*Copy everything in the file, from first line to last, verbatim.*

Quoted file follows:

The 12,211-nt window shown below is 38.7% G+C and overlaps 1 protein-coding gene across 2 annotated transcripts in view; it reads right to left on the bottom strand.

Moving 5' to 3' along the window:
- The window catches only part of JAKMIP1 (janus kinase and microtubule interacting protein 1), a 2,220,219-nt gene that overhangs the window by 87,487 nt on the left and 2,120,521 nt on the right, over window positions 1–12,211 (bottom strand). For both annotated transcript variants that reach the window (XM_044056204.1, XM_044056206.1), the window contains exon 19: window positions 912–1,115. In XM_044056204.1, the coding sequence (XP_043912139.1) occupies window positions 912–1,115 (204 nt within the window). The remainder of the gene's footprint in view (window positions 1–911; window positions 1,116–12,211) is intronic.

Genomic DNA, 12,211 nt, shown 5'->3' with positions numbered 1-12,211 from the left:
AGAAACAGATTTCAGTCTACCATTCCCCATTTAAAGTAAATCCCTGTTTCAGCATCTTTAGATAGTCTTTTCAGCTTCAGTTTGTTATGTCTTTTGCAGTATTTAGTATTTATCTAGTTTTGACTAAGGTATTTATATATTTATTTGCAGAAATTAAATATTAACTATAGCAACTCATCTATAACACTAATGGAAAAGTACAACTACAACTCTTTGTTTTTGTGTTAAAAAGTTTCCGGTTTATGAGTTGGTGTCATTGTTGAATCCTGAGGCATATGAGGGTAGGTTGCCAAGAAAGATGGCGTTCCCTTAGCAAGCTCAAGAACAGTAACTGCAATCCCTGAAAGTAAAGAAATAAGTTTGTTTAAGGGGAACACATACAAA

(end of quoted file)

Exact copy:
The 12,211-nt window shown below is 38.7% G+C and overlaps 1 protein-coding gene across 2 annotated transcripts in view; it reads right to left on the bottom strand.

Moving 5' to 3' along the window:
- The window catches only part of JAKMIP1 (janus kinase and microtubule interacting protein 1), a 2,220,219-nt gene that overhangs the window by 87,487 nt on the left and 2,120,521 nt on the right, over window positions 1–12,211 (bottom strand). For both annotated transcript variants that reach the window (XM_044056204.1, XM_044056206.1), the window contains exon 19: window positions 912–1,115. In XM_044056204.1, the coding sequence (XP_043912139.1) occupies window positions 912–1,115 (204 nt within the window). The remainder of the gene's footprint in view (window positions 1–911; window positions 1,116–12,211) is intronic.

Genomic DNA, 12,211 nt, shown 5'->3' with positions numbered 1-12,211 from the left:
AGAAACAGATTTCAGTCTACCATTCCCCATTTAAAGTAAATCCCTGTTTCAGCATCTTTAGATAGTCTTTTCAGCTTCAGTTTGTTATGTCTTTTGCAGTATTTAGTATTTATCTAGTTTTGACTAAGGTATTTATATATTTATTTGCAGAAATTAAATATTAACTATAGCAACTCATCTATAACACTAATGGAAAAGTACAACTACAACTCTTTGTTTTTGTGTTAAAAAGTTTCCGGTTTATGAGTTGGTGTCATTGTTGAATCCTGAGGCATATGAGGGTAGGTTGCCAAGAAAGATGGCGTTCCCTTAGCAAGCTCAAGAACAGTAACTGCAATCCCTGAAAGTAAAGAAATAAGTTTGTTTAAGGGGAACACATACAAA